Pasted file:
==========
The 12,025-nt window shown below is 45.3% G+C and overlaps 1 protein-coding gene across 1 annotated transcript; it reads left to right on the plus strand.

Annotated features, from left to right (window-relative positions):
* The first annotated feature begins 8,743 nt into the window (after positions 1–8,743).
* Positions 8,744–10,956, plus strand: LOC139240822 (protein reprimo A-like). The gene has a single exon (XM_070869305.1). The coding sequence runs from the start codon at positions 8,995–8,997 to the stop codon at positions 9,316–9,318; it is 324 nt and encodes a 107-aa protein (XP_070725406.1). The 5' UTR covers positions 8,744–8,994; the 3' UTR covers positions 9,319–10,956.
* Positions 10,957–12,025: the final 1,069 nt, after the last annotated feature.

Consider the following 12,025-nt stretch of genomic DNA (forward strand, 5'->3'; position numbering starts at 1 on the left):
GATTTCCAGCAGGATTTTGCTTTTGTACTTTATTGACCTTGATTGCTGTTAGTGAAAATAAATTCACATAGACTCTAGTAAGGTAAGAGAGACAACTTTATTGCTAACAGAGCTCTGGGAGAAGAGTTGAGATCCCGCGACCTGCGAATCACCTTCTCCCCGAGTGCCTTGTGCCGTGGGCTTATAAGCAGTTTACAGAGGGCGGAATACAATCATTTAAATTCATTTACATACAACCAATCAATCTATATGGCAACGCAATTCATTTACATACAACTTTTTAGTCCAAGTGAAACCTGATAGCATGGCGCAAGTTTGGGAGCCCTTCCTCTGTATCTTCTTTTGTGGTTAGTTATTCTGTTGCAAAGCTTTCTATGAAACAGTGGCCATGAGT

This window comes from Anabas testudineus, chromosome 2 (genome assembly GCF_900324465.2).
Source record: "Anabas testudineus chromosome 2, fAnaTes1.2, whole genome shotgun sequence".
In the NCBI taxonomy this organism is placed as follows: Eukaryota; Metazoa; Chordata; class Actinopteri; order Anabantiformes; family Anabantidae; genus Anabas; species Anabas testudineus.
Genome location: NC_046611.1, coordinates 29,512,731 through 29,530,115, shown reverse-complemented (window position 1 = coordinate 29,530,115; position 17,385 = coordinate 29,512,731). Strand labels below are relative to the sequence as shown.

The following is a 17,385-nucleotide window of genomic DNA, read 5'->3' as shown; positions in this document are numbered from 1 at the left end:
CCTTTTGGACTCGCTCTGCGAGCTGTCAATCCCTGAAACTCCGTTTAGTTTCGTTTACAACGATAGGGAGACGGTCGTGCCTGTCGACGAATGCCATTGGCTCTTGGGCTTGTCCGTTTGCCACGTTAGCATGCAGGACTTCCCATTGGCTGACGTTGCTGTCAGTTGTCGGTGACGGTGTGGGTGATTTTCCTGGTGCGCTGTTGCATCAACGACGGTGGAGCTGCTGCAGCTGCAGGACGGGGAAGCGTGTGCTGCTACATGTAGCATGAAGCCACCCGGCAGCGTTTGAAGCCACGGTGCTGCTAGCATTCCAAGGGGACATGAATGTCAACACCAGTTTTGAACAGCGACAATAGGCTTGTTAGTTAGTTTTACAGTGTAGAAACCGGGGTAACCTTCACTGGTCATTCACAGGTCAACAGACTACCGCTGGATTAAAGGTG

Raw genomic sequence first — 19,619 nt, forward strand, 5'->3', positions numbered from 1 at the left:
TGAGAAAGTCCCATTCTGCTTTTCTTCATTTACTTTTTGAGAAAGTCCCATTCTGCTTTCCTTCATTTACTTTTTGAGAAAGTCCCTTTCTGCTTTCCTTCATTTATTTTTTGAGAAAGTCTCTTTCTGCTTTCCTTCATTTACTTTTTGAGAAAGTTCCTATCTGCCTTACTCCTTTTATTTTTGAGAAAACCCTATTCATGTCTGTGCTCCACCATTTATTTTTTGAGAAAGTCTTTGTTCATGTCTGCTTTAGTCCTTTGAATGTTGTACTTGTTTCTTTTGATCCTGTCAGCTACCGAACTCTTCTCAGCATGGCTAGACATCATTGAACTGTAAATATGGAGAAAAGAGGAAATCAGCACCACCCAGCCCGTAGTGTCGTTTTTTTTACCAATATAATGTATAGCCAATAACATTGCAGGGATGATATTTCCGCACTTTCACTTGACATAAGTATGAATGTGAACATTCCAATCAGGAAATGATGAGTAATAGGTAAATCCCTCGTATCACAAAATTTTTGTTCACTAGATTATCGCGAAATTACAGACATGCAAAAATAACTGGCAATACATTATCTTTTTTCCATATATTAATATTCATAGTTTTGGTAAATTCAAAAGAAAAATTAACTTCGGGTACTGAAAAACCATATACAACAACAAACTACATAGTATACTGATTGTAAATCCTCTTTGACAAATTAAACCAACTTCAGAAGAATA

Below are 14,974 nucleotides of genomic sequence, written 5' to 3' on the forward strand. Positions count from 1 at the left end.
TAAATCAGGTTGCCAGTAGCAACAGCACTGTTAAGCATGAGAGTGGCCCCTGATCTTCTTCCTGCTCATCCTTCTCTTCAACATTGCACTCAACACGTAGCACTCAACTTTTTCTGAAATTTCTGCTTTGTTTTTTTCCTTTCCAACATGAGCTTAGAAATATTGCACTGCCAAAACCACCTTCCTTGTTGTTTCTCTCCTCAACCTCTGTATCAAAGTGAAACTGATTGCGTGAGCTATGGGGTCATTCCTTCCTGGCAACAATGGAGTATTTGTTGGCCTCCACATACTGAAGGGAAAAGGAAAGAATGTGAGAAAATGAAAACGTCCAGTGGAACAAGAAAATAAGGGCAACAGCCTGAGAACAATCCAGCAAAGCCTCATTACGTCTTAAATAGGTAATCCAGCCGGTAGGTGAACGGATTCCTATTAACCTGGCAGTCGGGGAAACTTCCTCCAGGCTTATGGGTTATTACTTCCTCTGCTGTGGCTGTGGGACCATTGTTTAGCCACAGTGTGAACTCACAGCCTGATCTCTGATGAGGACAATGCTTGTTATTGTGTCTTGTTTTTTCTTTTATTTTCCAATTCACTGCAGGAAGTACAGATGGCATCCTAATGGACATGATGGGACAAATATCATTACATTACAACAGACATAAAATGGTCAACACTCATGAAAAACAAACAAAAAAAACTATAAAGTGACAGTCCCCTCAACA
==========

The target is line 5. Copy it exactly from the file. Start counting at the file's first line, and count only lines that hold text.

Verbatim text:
* Positions 10,957–12,025: the final 1,069 nt, after the last annotated feature.